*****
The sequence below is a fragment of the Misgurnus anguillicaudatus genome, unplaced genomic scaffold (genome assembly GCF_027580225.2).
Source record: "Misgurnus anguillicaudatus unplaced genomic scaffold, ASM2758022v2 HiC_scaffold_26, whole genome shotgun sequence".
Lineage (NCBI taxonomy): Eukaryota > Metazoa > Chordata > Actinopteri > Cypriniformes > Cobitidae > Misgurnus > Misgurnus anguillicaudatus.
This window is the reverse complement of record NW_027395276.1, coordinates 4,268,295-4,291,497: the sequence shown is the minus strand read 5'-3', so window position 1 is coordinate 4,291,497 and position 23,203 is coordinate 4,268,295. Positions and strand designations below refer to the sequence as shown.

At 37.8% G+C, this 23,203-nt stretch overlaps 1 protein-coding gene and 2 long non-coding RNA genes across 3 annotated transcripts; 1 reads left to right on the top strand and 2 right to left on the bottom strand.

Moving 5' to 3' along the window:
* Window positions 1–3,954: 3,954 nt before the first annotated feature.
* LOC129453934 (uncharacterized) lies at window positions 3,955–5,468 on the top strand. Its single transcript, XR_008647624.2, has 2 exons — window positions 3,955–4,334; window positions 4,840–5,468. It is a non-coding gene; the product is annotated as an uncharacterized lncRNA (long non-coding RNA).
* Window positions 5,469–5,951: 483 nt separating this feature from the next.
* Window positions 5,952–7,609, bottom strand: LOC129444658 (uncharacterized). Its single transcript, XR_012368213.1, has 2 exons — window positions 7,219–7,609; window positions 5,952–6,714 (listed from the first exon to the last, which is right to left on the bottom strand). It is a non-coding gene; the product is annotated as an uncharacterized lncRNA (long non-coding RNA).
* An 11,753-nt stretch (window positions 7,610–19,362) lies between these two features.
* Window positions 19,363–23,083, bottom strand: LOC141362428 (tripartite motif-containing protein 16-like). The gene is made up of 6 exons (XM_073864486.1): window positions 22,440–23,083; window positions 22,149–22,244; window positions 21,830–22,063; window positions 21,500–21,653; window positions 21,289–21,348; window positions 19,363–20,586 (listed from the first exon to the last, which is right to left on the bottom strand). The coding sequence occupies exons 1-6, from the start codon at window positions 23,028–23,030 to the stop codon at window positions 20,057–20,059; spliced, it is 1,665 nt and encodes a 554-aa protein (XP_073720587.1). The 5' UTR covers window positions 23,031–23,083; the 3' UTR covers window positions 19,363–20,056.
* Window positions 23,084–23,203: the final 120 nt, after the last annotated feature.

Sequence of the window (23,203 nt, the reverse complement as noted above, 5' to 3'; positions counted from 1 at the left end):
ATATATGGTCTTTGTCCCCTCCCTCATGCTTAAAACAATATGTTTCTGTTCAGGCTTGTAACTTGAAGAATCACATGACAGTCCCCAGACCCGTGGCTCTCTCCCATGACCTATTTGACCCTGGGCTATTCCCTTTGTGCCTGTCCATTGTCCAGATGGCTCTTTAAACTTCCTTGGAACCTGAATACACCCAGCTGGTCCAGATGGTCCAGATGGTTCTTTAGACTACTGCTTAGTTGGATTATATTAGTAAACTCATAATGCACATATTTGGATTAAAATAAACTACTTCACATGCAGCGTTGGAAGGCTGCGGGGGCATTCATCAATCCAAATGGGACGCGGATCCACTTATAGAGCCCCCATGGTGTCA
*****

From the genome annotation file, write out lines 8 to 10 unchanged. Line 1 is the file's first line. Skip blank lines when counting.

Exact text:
* LOC129453934 (uncharacterized) lies at window positions 3,955–5,468 on the top strand. Its single transcript, XR_008647624.2, has 2 exons — window positions 3,955–4,334; window positions 4,840–5,468. It is a non-coding gene; the product is annotated as an uncharacterized lncRNA (long non-coding RNA).
* Window positions 5,469–5,951: 483 nt separating this feature from the next.
* Window positions 5,952–7,609, bottom strand: LOC129444658 (uncharacterized). Its single transcript, XR_012368213.1, has 2 exons — window positions 7,219–7,609; window positions 5,952–6,714 (listed from the first exon to the last, which is right to left on the bottom strand). It is a non-coding gene; the product is annotated as an uncharacterized lncRNA (long non-coding RNA).